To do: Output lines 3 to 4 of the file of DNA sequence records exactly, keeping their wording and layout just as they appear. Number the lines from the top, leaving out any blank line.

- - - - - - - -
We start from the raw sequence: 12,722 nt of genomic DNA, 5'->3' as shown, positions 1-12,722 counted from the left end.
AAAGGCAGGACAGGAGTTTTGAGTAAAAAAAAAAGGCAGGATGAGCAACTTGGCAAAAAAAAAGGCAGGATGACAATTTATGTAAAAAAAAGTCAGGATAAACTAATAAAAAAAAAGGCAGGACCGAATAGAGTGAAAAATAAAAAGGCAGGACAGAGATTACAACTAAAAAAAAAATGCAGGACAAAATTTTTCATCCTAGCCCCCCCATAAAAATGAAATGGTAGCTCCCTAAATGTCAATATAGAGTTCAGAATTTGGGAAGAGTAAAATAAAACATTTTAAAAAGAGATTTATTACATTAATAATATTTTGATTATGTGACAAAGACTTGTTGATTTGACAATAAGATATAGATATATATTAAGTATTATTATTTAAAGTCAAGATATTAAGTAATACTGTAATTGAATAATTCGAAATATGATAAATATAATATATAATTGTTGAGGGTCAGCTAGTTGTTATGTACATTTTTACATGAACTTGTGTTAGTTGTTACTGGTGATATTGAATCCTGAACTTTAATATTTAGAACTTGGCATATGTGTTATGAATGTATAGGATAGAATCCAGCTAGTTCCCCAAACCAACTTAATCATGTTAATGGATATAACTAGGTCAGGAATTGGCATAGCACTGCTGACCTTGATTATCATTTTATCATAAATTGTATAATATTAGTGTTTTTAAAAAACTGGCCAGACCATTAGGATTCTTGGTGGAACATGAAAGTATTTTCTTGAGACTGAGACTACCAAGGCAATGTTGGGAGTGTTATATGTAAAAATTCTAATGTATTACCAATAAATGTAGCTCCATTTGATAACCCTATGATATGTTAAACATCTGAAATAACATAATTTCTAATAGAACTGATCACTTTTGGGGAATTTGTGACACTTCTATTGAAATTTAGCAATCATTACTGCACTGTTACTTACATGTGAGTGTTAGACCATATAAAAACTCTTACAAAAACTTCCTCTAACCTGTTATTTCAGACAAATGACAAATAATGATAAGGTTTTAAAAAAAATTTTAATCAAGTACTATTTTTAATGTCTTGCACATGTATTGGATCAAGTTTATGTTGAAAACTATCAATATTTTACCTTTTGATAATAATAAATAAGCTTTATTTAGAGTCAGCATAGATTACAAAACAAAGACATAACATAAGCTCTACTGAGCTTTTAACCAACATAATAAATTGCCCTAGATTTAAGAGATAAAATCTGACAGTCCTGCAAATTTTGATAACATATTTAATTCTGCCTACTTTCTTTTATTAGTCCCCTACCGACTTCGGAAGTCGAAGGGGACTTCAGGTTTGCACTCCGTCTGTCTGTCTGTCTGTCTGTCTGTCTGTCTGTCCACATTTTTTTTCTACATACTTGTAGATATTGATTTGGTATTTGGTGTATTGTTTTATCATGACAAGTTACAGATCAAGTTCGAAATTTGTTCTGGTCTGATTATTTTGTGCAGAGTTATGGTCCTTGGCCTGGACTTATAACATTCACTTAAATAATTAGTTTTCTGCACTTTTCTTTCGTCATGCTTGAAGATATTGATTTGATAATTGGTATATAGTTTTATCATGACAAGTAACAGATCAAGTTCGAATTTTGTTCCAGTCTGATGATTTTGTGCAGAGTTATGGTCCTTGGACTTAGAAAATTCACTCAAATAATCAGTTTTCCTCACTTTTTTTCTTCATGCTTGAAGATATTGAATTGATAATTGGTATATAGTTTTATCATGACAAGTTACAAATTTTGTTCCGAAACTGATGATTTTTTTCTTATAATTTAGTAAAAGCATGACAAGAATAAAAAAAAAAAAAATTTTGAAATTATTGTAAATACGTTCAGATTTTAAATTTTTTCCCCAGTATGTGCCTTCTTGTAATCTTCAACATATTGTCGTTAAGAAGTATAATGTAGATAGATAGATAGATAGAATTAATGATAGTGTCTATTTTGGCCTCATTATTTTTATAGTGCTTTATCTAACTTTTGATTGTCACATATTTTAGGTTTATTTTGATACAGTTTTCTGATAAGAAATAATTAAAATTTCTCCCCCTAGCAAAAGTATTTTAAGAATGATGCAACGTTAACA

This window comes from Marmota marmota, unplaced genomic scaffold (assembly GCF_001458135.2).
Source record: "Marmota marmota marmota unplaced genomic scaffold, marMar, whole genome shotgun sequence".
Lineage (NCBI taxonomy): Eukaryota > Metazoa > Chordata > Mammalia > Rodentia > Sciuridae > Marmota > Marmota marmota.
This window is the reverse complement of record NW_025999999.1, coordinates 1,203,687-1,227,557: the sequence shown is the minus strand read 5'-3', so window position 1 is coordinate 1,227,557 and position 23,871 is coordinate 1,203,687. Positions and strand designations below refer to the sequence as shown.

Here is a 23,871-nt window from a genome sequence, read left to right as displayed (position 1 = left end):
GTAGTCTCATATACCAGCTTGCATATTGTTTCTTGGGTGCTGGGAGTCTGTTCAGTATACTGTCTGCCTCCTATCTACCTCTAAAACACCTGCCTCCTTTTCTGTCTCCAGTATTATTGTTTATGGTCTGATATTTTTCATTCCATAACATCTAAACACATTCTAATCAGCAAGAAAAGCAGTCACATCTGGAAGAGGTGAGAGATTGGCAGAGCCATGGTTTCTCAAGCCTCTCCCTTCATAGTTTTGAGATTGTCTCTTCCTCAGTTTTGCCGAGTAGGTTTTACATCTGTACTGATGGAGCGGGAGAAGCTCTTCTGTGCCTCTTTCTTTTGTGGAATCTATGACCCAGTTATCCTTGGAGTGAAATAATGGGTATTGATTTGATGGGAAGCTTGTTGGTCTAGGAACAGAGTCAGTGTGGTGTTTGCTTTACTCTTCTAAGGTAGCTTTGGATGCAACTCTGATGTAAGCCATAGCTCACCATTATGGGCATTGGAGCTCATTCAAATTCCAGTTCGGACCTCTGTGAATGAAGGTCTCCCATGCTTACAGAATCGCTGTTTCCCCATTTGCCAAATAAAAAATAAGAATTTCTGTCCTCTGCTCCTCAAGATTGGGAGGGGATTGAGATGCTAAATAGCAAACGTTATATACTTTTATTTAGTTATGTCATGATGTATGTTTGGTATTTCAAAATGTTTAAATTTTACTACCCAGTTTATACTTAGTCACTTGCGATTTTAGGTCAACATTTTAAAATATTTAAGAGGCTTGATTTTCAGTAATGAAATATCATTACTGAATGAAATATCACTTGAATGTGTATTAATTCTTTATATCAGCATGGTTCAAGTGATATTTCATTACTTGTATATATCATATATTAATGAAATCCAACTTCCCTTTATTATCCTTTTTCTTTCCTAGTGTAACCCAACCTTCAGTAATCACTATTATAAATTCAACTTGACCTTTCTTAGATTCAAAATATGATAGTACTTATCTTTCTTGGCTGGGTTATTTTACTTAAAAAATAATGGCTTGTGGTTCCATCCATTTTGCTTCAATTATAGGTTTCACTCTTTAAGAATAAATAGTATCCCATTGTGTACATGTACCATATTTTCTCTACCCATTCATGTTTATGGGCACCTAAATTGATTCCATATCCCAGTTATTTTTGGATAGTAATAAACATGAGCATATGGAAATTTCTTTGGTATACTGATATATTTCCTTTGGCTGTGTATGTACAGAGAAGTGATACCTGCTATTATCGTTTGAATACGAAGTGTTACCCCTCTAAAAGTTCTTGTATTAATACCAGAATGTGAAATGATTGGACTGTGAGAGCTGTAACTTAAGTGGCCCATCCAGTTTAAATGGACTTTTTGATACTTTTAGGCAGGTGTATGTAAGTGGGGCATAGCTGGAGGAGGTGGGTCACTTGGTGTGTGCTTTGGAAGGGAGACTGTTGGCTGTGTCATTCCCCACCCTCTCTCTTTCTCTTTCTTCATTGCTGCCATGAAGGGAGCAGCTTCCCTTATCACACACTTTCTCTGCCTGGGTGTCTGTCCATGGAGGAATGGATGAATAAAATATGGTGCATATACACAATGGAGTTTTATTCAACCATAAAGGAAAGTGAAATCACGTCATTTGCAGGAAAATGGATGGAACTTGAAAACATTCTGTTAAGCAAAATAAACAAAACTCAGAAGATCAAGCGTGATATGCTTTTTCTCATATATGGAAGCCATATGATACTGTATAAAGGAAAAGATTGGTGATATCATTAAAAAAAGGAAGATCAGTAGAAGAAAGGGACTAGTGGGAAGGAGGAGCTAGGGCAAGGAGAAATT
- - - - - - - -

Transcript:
This window comes from Marmota marmota, unplaced genomic scaffold (assembly GCF_001458135.2).
Source record: "Marmota marmota marmota unplaced genomic scaffold, marMar, whole genome shotgun sequence".